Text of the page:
Reports lectures WDO Symposium 2008

Below you'll find the reports of the lectures of the WDO Symposium 2008. These reports are written by members of the audience and depend on their interpretation and notes of what was said. They are not necessairily reflecting the extact words and opinions of the speakers.


Have fun and let yourself be inspired reading them!

Prof. Dr. Sharon Hutchinson

'Perilous Knowledge: Reflections on the Ethical Challenges of War Zone Ethnographic Research'


- Report by Marlous van den Akker


‘It is never too late to negotiate’


Imagine a frog in pond. Now, if you put this frog in a pan of boiling water, it will reflexively jump out to protect itself. However, if you let it paddle for a little while in normal temperature and slowly heat it up, it will not recognize the danger and will calmly wait until it is cooked-through.

Prof. Dr. Jeremy Keenan

'The ethics of anthropological engagement in a neoliberal world'

- Report by Annemarie Samuels


Prof. Keenan thanks the WDO for the invitation to this symposium. He recalls that, when discussing the topic of the lecture on the phone, the organizers stressed the ethical and the autobiographical aspects of the lecture. He goes on to introduce his lecture by calling it a personal journey through anthropology. This journey leads us through different ideologies, regions and theoretical perspectives. It is also a journey of resistance to many issues such as post-colonialism and “resistance, seen through the prisms of racism, apartheid, poverty, underdevelopment, marginalization, exclusion, conflict, genocide, imperial over-reach and the ‘war on terror’.” This journey gives him privileged understanding of the world and its people. But, in the same way as Margaret Thatcher once remarked that ‘there is no such thing as a free lunch’, there are no free journeys for anthropologists. Our insight, given by the ‘other’, requires our engagement in return.

Prof. Dr. Philippe Bourgois

'A 25 Year Ethnographic Retrospective on An Anthropology of Violence'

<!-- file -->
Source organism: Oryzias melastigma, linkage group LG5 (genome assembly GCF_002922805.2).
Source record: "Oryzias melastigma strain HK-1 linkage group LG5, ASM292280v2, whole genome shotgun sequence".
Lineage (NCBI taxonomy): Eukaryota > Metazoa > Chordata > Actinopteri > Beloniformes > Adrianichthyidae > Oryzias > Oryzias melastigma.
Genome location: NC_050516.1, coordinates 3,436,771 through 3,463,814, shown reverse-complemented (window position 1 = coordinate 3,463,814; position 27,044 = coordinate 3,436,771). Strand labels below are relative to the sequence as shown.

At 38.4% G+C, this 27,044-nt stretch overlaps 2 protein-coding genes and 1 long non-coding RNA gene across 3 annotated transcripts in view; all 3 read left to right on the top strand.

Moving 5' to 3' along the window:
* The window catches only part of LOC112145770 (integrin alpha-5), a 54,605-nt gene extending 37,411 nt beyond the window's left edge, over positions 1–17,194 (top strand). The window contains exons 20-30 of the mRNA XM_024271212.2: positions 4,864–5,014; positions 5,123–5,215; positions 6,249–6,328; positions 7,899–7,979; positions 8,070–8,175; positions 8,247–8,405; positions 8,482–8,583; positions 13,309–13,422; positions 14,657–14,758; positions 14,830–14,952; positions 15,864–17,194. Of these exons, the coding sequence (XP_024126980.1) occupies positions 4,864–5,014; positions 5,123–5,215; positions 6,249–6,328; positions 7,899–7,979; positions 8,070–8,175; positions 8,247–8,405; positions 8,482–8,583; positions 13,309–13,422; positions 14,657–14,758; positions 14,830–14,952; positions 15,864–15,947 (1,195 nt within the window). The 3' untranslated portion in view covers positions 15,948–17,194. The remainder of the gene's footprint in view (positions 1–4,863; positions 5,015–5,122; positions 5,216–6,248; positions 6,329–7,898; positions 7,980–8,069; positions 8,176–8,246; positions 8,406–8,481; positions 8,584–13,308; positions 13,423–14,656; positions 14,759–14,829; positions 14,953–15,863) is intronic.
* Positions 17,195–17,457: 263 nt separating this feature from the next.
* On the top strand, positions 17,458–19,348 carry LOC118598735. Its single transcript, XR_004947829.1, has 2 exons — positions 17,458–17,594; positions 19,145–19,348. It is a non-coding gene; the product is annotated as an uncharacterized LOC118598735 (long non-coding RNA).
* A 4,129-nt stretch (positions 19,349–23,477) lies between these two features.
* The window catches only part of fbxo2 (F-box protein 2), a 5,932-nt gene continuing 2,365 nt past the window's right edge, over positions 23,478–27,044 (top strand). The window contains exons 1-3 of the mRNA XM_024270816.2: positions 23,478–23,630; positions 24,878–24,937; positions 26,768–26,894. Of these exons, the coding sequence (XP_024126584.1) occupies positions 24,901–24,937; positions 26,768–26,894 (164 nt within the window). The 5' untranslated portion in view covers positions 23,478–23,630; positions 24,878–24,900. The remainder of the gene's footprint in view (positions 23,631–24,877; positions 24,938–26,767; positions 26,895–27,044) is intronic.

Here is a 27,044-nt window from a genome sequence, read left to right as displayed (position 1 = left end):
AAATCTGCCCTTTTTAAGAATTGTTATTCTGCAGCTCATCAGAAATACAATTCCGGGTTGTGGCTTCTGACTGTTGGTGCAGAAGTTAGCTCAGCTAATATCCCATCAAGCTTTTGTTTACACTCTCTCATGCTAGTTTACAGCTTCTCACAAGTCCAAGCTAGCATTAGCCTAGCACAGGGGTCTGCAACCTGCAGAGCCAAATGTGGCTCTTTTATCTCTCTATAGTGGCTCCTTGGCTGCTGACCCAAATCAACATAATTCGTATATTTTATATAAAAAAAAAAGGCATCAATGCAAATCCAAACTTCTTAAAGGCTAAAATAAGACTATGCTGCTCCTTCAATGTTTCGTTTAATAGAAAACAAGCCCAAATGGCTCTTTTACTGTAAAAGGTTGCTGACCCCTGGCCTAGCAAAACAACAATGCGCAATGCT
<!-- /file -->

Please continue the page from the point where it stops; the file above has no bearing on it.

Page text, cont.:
- Report by Rivke Jaffe


In his presentation, Philippe Bourgois gave an overview of the ways his work has focused on various forms of violence and the ways in which this has contributed to the theorization if violence. He started off by elaborating on the concept of a ‘continuum of violence’, which he developed together with Nancy Scheper-Hughes. Within this continuum, different forms of violence overlap and can morph into each other. The four main forms of violence distinguished are, first, structural violence, as developed by scholars such as Johan Galtung and Paul Farmer. Structural violence relates to invisible political economic forces that impact on the bodies of the socially vulnerable. Such impacts are evident in class inequality, international terms of trade, unequal access to services and so on.


Prof. Dr. Ronald Stade

'Victimless Ethnography? Anthropology’s Changing Triangulations'

- Report by Edo Kort


Professor Ronald Stade started his lecture by referring to the night before: “It was the best diner I ever had!”


The scientific genre of ethnography exists for the purpose of communication. Communication involves a transmitter (the author), a recipient (the readers, and, in the case of ethnography the research subjects). The three parties together form a triangular constellation. Prof. Stade tried in his lecture at the morning of the second day of the Symposium to show us the problems connected to this triangle.


Drs. Metje Postma

‘Access, Ethics and Loyalties: the Camera as a Platform in a Humanitarian Crisis Situation’


- Report by Mathilde Vanderbooren


‘Through you we ask the world’ – Leader of the Free Lions Forces


Drs. Metje Postma discussed the ethics and implications of introducing the camera during her research (2003-2006) on the humanitarian crisis at the Eritrean border. In her presentation - a variation of speech and video fragments-, she highlighted the complexity of applied anthropological research in such a crisis situation.


Prof. Dr. Thomas Hylland Eriksen

Introduction to the Plenary Discussion

- Report by Maarten Onneweer


Thomas Hylland Eriksen (THE) started the plenary session by mentioning some common themes in anthropology and controversy, namely methodological, epistemological and existential. Furthermore, he attributed to anthropologists a self image of being marginal, being at frontier and negotiating boundaries. Part of this self image is the idea of fieldwork as a rite of passage which shapes our collective identity, bringing us a sense of community of anthropologists. It gives us a normative partiality, our work is always incomplete, and our field is irreducibly complex. Because of this, more description is always better. As a student you need to take these things into account, you will face existential questions; otherwise you would be better of finding another discipline.